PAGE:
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Diffuse Vascular FDG Uptake in Late Onset Takayasu Arteritis

On positron emission tomography/computed tomography, 18F-fludeoxyglucose accumulation was seen in bilateral carotid, iliac, femoral, and popliteal arteries, and thoracic aorta with standardized uptake value maximum of 6.94 in right iliac artery. Arrows (A) and arrowheads (B).

A 75-year-old Japanese woman presented to our hospital with intermittent right neck pain and right-sided headache lasting for 3 weeks. Her erythrocyte sedimentation rate (ESR) and C-reactive protein (CRP) level were elevated to 100 mm/h and 2.95 mg/dL, respectively. Whole body positron emission tomography (PET) and computed tomography (CT) showed 18F-fludeoxyglucose (FDG) uptake in the bilateral carotid, iliac, femoral, and popliteal arteries, and the thoracic aorta with standardized uptake value (SUV) maximum of 6.94 in the right iliac artery (Figure 1). Although the biopsy of the right temporal artery was performed for the assessment of giant cell arteritis, giant cells were not observed in the resected specimen. Human leukocyte antigen (HLA) haplotype analysis was performed and her HLA was B39 and B52. Because of the negative findings of the temporary artery biopsy and human leukocyte antigen haplotype, as well as the findings of FDG PET/CT, Takayasu arteritis was diagnosed. Oral prednisolone (40 mg/d) was administered, and her symptoms significantly improved. Erythrocyte sedimentation rate and C-reactive protein decreased to 14 mm/h and 0.12 mg/dL, respectively.

Takayasu arteritis is an uncommon chronic vasculitis of unknown etiology that affects the aorta and its primary branches. HLA B39 and B52 are commonly associated with the susceptibility to Takayasu arteritis, as observed in our case.1 Although the age of onset is typically between 10 and 40 years, Takayasu arteritis can occur in all ages. In Japan, the age of onset of Takayasu arteritis is older than 40 years of age in approximately 45% of the cases2; therefore, age should not be a factor in distinguishing Takayasu arteritis from giant cell arteritis. Although conventional imaging techniques such as CT and magnetic resonance imaging (MRI) fail to detect vascular inflammation before the onset of vessel wall damage, FDG PET/CT can safely assess the diagnosis of aortitis in its early phase according to the specific FDG uptake in the vessel wall.3 Given a maximum standardized uptake value cutoff of 2.1, the sensitivity and specificity are reported to be 92.6% and 91.7%, respectively in the active phase of Takayasu arteritis.4 Our case demonstrates the usefulness of FDG PET/CT in assessing Takayasu arteritis even in patients with elderly onset of the disease.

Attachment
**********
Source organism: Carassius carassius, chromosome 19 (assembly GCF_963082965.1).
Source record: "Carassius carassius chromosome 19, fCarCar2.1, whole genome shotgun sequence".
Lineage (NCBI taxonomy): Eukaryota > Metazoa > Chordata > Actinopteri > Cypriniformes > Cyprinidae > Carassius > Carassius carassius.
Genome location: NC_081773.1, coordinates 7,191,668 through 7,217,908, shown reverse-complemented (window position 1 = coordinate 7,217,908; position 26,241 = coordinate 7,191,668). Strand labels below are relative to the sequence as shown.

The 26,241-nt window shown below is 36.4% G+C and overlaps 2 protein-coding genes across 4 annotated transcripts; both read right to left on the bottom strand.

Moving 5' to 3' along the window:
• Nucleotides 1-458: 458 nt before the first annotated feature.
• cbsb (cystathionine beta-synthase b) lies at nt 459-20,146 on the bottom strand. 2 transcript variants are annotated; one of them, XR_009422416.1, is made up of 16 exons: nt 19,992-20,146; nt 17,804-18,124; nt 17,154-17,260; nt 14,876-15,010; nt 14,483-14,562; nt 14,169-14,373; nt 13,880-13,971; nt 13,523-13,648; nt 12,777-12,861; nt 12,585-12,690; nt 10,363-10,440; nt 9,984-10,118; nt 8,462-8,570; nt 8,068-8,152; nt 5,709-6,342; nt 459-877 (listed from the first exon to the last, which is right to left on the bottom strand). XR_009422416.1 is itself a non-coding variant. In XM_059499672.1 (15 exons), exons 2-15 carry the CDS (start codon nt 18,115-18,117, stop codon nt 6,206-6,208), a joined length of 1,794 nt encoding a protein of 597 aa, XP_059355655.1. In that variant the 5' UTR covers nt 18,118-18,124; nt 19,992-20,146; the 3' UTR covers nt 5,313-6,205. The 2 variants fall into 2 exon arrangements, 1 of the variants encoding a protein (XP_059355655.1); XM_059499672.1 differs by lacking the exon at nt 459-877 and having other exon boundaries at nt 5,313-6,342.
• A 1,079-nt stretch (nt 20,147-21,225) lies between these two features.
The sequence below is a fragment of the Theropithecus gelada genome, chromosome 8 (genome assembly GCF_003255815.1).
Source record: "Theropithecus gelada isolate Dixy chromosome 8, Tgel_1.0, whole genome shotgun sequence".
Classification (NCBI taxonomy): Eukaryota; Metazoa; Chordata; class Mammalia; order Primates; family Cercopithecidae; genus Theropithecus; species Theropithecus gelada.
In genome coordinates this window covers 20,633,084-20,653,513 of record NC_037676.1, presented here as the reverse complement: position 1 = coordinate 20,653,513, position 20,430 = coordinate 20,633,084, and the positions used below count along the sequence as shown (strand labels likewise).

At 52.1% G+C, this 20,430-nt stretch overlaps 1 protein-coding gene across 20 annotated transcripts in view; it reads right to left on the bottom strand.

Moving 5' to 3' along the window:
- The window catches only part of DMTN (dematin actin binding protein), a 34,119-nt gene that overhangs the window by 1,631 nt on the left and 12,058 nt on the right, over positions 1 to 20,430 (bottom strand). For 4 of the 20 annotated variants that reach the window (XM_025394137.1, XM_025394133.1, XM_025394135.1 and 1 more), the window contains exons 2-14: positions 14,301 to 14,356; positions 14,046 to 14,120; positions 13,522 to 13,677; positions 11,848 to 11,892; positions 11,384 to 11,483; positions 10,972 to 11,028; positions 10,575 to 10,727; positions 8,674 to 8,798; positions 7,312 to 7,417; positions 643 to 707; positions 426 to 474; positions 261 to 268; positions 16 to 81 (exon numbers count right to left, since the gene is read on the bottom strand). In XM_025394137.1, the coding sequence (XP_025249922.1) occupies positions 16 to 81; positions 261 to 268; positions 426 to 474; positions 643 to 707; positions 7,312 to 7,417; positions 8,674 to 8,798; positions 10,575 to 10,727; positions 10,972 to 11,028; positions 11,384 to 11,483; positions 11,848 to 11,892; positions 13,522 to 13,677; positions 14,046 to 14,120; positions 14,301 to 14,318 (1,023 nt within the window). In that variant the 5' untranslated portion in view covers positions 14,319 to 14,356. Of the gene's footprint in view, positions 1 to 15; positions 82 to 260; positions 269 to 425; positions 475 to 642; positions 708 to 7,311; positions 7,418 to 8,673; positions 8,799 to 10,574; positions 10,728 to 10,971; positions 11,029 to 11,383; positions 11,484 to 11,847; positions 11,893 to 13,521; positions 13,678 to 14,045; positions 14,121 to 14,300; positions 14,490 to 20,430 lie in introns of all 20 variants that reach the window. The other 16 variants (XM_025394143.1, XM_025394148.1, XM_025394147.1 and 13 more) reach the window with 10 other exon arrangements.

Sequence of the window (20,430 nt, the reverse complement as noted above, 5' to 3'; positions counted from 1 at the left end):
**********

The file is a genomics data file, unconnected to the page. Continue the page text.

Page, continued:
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-Ko Harada, MD, Kou Hasegawa, MD, Fumio Otsuka, MD, PhD

This article originally appeared in the May 2019 issue of The American Journal of Medicine.

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